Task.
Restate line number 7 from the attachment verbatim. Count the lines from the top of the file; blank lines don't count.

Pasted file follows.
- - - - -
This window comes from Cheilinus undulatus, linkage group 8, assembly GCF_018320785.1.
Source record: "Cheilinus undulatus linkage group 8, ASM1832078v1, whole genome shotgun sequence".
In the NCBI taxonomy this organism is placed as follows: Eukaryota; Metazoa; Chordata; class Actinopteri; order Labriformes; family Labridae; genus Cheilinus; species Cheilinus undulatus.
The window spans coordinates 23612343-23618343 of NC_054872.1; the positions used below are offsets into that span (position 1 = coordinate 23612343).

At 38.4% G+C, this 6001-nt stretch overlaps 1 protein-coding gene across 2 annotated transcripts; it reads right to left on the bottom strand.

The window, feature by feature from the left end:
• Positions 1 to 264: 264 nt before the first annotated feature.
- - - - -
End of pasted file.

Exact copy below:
• Positions 1 to 264: 264 nt before the first annotated feature.